Marginalised Neo-Rurals and Alternative Trailerists: Self-made Housing as a Counter Concept of the 1970s and 1980s in Germany and France

Matthias Möller


Alternative concepts for everyday life often unfold in the context of social movements, as marginalised niches become laboratories for new ways of living. This was especially true in Western Europe in the 1970s and 1980s, when new forms of self-made housing experienced a fundamental shift. Until that time, light and self-made dwellings brought to mind socially scorned shanty towns. But when countercultural groups appropriated similar construction techniques and adopted corresponding daily routines, these dwellings became an influential image and reference point for a freely chosen, off-the-grid lifestyle beyond capitalist consumer society.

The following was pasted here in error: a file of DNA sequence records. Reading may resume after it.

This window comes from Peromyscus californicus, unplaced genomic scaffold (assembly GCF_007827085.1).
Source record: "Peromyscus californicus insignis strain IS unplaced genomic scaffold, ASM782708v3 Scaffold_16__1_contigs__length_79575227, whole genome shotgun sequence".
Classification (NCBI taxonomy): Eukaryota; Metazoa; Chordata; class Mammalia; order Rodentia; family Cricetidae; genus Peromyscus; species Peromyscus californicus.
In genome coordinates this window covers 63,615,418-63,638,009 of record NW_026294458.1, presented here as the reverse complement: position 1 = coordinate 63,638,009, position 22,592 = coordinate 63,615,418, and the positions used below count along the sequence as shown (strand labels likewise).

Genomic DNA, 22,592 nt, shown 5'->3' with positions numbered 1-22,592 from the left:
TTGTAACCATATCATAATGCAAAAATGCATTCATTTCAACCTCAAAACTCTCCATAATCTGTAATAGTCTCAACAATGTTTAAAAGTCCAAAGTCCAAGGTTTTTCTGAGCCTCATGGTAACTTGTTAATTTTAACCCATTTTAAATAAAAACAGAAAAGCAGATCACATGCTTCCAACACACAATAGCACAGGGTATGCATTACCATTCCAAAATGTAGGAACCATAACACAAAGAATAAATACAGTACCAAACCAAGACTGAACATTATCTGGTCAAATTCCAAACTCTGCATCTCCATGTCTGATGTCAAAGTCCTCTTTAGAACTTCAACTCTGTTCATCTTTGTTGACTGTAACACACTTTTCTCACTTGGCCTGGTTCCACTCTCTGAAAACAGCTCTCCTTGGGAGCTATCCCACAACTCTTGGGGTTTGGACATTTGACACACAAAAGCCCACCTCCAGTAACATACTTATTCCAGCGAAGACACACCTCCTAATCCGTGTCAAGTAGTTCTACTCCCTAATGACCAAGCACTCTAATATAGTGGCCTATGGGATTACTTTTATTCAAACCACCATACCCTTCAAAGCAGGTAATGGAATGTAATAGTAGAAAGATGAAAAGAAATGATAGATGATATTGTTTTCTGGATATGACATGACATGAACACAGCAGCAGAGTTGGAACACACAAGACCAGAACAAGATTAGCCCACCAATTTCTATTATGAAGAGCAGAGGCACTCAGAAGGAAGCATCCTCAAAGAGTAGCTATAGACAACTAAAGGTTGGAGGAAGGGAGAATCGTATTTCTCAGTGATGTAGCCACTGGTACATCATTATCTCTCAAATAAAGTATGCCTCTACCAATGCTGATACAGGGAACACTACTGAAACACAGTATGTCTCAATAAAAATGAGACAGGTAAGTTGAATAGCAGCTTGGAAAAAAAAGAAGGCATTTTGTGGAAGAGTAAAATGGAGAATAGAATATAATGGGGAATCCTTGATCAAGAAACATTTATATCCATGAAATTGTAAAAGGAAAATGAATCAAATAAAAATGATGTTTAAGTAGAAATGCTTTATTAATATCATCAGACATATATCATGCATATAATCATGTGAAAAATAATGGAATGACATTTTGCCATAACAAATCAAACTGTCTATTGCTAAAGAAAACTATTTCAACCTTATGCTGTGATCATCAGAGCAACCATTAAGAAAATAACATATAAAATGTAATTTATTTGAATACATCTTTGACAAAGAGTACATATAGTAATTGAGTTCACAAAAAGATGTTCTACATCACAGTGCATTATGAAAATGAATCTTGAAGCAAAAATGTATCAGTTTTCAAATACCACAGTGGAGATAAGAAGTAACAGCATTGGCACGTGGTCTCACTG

In retrospect, this process appears straightforward and self-evident, and the ruptures, contingencies and specific conditions accompanying it are easily overlooked. This article seeks to expose those gaps by describing the challenges and experimental steps that led to the introduction of light, ephemeral and mobile housing alternatives in Germany and France as a lived practise. To do so, it relies on a qualitative examination of publications and grey literature from countercultural movements in France and Germany. This provides new insights into how this form of alternative housing evolved from the first reports of US-American examples, and how diverse directions were taken in the two different national contexts.


alternative housing; site squatting; spontaneous architecture; self-construction; alternative trailer sites; commune movement; mobile housing; Germany; France; new social movements

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